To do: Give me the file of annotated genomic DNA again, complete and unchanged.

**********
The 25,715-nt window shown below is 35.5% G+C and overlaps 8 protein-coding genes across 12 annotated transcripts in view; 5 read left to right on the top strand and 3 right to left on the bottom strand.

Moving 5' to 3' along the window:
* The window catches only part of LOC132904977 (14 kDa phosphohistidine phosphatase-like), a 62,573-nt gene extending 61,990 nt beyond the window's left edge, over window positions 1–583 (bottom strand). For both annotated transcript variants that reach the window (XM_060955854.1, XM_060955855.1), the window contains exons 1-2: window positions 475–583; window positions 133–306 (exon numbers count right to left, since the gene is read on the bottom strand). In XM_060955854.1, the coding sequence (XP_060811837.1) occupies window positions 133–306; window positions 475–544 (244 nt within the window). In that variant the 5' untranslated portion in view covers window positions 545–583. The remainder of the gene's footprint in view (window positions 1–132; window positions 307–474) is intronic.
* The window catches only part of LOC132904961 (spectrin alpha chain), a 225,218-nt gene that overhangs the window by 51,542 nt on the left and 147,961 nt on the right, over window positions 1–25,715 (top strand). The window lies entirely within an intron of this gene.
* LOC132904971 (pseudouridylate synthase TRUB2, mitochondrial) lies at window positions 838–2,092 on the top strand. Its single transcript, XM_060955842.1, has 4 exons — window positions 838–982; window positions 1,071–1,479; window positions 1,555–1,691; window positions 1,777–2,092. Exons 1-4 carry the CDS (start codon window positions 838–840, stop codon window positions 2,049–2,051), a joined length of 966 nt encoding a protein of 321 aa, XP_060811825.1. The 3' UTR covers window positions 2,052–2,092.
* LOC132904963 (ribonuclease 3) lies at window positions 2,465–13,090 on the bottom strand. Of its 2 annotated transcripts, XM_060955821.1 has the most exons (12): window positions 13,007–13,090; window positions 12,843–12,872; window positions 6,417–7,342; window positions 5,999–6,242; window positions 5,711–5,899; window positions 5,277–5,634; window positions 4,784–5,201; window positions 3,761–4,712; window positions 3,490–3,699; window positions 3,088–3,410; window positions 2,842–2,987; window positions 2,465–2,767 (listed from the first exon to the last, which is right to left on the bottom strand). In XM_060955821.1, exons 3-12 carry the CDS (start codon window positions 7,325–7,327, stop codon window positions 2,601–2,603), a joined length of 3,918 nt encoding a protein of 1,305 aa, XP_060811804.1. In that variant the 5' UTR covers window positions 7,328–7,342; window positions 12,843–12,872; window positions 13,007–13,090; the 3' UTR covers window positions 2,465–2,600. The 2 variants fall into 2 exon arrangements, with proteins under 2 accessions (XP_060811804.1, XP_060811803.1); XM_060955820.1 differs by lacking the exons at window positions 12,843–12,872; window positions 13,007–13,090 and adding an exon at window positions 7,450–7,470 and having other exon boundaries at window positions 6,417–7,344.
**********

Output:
The 25,715-nt window shown below is 35.5% G+C and overlaps 8 protein-coding genes across 12 annotated transcripts in view; 5 read left to right on the top strand and 3 right to left on the bottom strand.

Moving 5' to 3' along the window:
* The window catches only part of LOC132904977 (14 kDa phosphohistidine phosphatase-like), a 62,573-nt gene extending 61,990 nt beyond the window's left edge, over window positions 1–583 (bottom strand). For both annotated transcript variants that reach the window (XM_060955854.1, XM_060955855.1), the window contains exons 1-2: window positions 475–583; window positions 133–306 (exon numbers count right to left, since the gene is read on the bottom strand). In XM_060955854.1, the coding sequence (XP_060811837.1) occupies window positions 133–306; window positions 475–544 (244 nt within the window). In that variant the 5' untranslated portion in view covers window positions 545–583. The remainder of the gene's footprint in view (window positions 1–132; window positions 307–474) is intronic.
* The window catches only part of LOC132904961 (spectrin alpha chain), a 225,218-nt gene that overhangs the window by 51,542 nt on the left and 147,961 nt on the right, over window positions 1–25,715 (top strand). The window lies entirely within an intron of this gene.
* LOC132904971 (pseudouridylate synthase TRUB2, mitochondrial) lies at window positions 838–2,092 on the top strand. Its single transcript, XM_060955842.1, has 4 exons — window positions 838–982; window positions 1,071–1,479; window positions 1,555–1,691; window positions 1,777–2,092. Exons 1-4 carry the CDS (start codon window positions 838–840, stop codon window positions 2,049–2,051), a joined length of 966 nt encoding a protein of 321 aa, XP_060811825.1. The 3' UTR covers window positions 2,052–2,092.
* LOC132904963 (ribonuclease 3) lies at window positions 2,465–13,090 on the bottom strand. Of its 2 annotated transcripts, XM_060955821.1 has the most exons (12): window positions 13,007–13,090; window positions 12,843–12,872; window positions 6,417–7,342; window positions 5,999–6,242; window positions 5,711–5,899; window positions 5,277–5,634; window positions 4,784–5,201; window positions 3,761–4,712; window positions 3,490–3,699; window positions 3,088–3,410; window positions 2,842–2,987; window positions 2,465–2,767 (listed from the first exon to the last, which is right to left on the bottom strand). In XM_060955821.1, exons 3-12 carry the CDS (start codon window positions 7,325–7,327, stop codon window positions 2,601–2,603), a joined length of 3,918 nt encoding a protein of 1,305 aa, XP_060811804.1. In that variant the 5' UTR covers window positions 7,328–7,342; window positions 12,843–12,872; window positions 13,007–13,090; the 3' UTR covers window positions 2,465–2,600. The 2 variants fall into 2 exon arrangements, with proteins under 2 accessions (XP_060811804.1, XP_060811803.1); XM_060955820.1 differs by lacking the exons at window positions 12,843–12,872; window positions 13,007–13,090 and adding an exon at window positions 7,450–7,470 and having other exon boundaries at window positions 6,417–7,344.